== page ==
Estate Planning Attorney

Whether young or “of a certain age,” married or single, everyone needs an estate plan. It is important to provide for the proper distribution of your property when you pass away, and to provide for health care and other property management when you cannot. Please feel free to visit our article on the matter, “Reasons to Establish an Estate Plan,” for further information.

Lambert Law offers package deals to individuals and couples who wish to proceed in this manner. We also make it easy to work through the plan with a simplified checklist and pointed interview questions to draw out any unique circumstances or desires of the client.

Basic Estate Planning Documents

Most estate plans include these four documents:

  1. Last Will and Testament
  2. Revocable Trust
  3. Durable Power of Attorney
  4. Designation of Patient Advocate

Last Will and Testament. Your Will is the first expression of your intent in disposing of your assets and taking care of your family.  The Will designates who receives your property, money and accounts, and in what order. You designate your Personal Representatives and Guardians, and specify any preferences you have concerning burial, funerals and organ donations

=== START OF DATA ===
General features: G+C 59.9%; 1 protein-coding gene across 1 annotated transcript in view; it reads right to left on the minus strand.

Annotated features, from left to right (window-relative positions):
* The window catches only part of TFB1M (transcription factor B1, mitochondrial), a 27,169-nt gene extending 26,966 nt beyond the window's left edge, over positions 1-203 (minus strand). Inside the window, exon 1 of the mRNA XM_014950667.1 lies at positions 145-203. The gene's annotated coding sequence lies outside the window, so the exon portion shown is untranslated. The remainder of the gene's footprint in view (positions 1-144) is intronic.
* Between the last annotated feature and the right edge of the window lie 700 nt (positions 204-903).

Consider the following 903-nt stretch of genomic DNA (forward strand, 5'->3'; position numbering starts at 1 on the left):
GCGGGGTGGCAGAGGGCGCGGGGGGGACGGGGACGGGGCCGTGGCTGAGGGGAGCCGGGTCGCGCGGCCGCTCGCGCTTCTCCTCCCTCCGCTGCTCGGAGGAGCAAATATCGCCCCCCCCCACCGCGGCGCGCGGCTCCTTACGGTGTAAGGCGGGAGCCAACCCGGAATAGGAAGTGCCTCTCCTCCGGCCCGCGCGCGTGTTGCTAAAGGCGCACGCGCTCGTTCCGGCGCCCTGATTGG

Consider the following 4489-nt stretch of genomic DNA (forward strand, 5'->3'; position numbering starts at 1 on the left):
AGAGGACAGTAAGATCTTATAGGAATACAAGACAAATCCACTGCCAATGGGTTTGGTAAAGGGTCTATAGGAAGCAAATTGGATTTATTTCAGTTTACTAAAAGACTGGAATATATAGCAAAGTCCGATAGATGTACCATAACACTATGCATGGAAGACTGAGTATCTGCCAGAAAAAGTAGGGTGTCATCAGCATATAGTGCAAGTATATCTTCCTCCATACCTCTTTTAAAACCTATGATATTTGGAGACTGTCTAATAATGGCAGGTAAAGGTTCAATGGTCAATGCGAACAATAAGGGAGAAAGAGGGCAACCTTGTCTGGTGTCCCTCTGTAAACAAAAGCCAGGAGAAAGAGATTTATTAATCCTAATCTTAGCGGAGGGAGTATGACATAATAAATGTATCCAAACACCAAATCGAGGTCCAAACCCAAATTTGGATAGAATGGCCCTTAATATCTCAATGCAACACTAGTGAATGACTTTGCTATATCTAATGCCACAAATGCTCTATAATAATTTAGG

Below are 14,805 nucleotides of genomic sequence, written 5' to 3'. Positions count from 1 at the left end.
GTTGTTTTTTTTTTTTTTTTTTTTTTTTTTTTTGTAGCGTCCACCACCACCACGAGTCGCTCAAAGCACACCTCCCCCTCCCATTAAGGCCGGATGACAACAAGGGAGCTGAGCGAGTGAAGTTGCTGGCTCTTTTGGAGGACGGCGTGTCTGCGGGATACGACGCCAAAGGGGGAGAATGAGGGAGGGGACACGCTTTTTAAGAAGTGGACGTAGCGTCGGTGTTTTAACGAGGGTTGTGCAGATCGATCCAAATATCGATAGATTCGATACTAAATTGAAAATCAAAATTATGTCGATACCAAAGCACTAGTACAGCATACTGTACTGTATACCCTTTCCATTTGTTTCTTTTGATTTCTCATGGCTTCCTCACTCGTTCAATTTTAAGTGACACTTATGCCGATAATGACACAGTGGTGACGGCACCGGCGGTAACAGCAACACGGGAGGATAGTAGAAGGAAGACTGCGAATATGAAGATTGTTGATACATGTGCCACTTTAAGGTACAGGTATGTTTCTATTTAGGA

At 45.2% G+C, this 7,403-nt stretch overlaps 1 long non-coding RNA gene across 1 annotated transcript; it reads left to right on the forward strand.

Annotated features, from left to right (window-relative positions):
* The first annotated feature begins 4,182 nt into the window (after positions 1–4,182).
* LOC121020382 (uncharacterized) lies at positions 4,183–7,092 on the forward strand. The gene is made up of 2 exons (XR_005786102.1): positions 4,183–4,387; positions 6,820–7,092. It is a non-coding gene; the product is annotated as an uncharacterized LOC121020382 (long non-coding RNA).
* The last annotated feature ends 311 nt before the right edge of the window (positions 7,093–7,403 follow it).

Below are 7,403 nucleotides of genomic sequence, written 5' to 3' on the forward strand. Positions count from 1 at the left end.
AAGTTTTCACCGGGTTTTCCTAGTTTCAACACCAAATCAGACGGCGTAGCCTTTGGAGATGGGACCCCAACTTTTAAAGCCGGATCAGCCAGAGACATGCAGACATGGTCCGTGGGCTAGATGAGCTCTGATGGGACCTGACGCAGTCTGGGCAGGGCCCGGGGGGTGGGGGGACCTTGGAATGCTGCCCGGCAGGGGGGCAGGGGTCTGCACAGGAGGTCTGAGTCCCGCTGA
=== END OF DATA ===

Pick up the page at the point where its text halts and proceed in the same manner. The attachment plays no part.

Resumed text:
Durable Power of Attorney.  The Durable Power of Attorney enables you to appoint your spouse or other trusted person to continue your personal and business affairs if and when you are legally incapacitated.

Designation of Patient Advocate.  The Designation of Patient Advocate Form appoints your spouse or other select person to act as your Patient Advocate. The Patient Advocate is authorized to make critical medical decisions for you when you cannot, including to remove you from life support under specified conditions.

Note: The three documents described above will provide you an essential and simple Estate Plan. These documents will not, however, provide for any ongoing needs for your spouse or heirs after your death. Your heirs will also be forced to deal with probate proceedings and maybe even estate taxes if you do not have a Revocable Trust.  You can review our “Reasons for Estate Planning” page to learn more.  In many cases, your estate planning goals will be better achieved by adding a Revocable Trust to your plan.

Revocable Trust.  A Revocable Trust is your primary estate planning document. The bulk of your estate assets will pass according to the instructions in the dispositive sections of this instrument.  Your Revocable Trust enables you to specify detailed instructions as to whom and when your assets will be distributed, and to better meet your goals of avoiding probate, chaos, and estate taxes.

Other Planning Services.  Lambert Law offers a full range of counseling and analysis for all of its estate planning clients. We are prepared to discuss and advise clients on the following topics with clients who seek the basic plan or who have more complex needs that stretch beyond that basic planning package:

  • Irrevocable Life Insurance Trusts (ILIT)
  • Funding the revocable trust
  • Charitable gift planning
  • Generation-skipping
  • Special needs trusts
  • Advice on elder law issues

Lambert Law is prepared to adjust on the go and develop an estate plan that is as simple or complex as is required for each client. We work in concert with your professional advisors as needed to develop the best estate plan for you.